‘I think you overestimate the maturity of adults,’ he wrote me in his final letter, a letter he sent only after I’d broken down and written him first, after a year of silence.

Angry and hurt as I may have been by his departure, his observation was undeniably correct. This slice of truth, offered in the final hour, ended up beginning a new chapter of my adulthood, the one in which I realized that age doesn’t necessarily bring anything with it, save itself. The rest is optional.

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Photo and words by Flannery O’Kafka. Flannery is one of the best photographers of motherhood around.

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That it altered me

That I Saw the Light on Nonotuck Avenue
That every musical note is a flame, native in its own tongue.

That between bread and ash there is fire.

That the day swells and crests.

That I found myself born into it with sirens and trucks going by
out here in a poem.

That there are other things that go into poems like the pigeon,
cobalt, dirty windows, sun.

That I have seen skin in marble, eye in stone.

That the information I carry is mostly bacterial.

That I am a host.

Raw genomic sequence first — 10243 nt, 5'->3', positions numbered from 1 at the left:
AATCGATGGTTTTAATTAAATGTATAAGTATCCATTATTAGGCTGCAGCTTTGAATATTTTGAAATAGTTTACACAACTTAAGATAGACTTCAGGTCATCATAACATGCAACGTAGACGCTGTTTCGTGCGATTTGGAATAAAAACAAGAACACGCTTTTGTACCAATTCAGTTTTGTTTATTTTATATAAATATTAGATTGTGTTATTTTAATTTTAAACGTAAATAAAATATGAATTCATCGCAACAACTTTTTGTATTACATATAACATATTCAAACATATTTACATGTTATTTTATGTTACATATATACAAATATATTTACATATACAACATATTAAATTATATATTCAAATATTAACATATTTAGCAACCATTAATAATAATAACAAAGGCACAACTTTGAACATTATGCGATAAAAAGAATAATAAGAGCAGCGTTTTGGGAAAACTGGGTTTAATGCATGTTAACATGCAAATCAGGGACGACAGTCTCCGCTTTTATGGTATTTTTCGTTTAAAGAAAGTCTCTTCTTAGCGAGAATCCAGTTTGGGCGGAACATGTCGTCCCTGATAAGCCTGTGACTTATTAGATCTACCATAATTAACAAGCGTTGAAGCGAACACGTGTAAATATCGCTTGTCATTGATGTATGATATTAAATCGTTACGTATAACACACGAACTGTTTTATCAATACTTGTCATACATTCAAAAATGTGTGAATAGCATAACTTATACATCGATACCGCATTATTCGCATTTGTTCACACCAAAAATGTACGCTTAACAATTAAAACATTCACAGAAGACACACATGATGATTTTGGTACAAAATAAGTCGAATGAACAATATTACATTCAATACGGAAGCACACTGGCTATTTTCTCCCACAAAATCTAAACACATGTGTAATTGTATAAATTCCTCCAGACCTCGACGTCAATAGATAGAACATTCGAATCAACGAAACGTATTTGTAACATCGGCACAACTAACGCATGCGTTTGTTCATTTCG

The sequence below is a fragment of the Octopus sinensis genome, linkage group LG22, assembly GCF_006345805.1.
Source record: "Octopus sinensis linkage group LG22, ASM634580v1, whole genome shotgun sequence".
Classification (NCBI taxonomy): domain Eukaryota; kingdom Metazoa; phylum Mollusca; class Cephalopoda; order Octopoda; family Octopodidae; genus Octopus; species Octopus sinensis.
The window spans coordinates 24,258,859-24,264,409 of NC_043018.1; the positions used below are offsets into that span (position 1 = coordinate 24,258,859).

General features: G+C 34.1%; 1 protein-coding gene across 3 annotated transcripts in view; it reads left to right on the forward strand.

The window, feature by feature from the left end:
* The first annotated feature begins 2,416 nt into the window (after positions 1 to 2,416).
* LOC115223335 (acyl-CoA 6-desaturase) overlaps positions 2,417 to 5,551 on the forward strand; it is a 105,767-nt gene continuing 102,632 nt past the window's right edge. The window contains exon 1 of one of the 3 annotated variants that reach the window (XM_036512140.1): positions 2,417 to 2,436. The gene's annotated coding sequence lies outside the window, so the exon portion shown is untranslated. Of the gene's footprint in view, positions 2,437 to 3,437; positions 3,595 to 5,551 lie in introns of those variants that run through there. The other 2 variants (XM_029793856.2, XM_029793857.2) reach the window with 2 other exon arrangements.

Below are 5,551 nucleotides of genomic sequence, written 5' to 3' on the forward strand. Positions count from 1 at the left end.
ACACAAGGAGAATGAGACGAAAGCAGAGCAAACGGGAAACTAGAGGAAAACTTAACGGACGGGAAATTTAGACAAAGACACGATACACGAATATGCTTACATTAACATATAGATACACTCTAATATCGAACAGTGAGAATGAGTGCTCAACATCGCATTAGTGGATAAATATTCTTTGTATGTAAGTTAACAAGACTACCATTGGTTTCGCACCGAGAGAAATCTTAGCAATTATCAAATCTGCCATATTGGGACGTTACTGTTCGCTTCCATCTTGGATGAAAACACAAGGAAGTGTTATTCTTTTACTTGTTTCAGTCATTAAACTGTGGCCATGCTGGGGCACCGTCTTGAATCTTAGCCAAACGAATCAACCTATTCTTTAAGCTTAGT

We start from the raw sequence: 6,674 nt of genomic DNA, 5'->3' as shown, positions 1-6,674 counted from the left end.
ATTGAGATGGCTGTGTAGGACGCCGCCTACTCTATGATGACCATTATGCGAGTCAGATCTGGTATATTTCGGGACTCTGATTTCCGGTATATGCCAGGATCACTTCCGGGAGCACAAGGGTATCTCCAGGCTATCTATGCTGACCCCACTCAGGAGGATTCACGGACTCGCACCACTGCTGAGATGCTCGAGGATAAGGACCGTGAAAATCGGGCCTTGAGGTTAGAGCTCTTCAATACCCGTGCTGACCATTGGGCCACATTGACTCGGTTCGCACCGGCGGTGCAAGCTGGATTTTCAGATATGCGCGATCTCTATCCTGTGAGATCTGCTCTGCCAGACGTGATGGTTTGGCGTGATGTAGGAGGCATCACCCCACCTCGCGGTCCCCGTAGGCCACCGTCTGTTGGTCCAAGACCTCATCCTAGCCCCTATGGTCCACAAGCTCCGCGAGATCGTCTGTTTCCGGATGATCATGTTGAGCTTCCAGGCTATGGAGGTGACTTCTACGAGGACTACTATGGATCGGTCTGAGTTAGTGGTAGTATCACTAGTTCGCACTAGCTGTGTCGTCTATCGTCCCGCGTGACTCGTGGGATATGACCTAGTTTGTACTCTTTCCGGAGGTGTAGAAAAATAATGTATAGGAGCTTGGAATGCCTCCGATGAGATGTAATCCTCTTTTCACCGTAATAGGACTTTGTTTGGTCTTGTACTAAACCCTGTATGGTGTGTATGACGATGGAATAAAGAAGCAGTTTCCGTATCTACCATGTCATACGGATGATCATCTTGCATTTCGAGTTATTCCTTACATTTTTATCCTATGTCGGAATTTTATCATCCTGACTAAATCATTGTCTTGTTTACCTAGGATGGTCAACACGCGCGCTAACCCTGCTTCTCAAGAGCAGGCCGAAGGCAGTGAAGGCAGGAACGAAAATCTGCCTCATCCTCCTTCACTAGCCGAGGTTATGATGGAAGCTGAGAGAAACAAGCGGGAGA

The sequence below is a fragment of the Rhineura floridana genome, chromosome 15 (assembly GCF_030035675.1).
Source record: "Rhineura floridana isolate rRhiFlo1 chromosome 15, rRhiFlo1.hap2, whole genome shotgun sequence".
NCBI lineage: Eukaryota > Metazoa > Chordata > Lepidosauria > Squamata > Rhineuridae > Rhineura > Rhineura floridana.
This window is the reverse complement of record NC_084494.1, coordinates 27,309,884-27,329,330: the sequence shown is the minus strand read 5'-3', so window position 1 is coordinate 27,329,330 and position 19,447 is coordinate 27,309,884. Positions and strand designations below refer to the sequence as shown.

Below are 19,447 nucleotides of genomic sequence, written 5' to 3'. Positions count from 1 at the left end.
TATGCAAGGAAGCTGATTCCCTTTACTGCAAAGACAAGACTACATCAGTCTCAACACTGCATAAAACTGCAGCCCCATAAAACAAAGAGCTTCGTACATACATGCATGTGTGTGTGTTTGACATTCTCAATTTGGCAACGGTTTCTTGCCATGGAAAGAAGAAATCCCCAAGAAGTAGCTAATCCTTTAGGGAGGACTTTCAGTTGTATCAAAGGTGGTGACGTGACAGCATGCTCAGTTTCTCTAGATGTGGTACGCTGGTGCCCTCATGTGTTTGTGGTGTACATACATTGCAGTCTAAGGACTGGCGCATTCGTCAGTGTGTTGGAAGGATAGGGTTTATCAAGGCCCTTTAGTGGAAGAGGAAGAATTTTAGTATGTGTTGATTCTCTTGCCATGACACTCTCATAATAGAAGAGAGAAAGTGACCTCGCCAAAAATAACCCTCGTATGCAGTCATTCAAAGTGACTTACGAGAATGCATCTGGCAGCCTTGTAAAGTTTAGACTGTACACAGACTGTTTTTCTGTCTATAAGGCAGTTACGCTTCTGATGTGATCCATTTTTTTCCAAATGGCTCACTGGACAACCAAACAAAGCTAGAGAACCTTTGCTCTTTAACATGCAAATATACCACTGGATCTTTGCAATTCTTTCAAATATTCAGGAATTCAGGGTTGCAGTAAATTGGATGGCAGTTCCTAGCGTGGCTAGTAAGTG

That the ghost of the text is unknown.

That I live near an Air Force base and the sound in the sky is death.

That sound like old poetry can kill us.

That there are small things in the poem: paper clips, gauze, tater
tots, and knives.

That there can also be emptiness fanning out into breakfast rolls,
macadam, stars.

That I am hungry.

That I seek knowledge of the ancient sycamore that also lives in
the valley where I live.

That I call to it.

That there are airships overhead.

That I live alone in my head out here in a poem near a magical
tree.

That I saw the light on Nonotuck Avenue and heard the cry of a
dove recede into a rustle.

That its cry was quiet light falling into a coffin.

That it altered me.

That today the river is a camera obscura, bending trees.

That I sing this of metallic shimmer, sing the sky, the song, all of
it and wonder if I am dying would you come back for me?

– Peter Gizzi

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About 70 homeless people were quietly sleeping in pews at the back of the church, as they are allowed to do every weekday morning, with worshippers praying harmoniously in front of them. The church welcomes them in as part of the Catholic concept of extending the helping hand.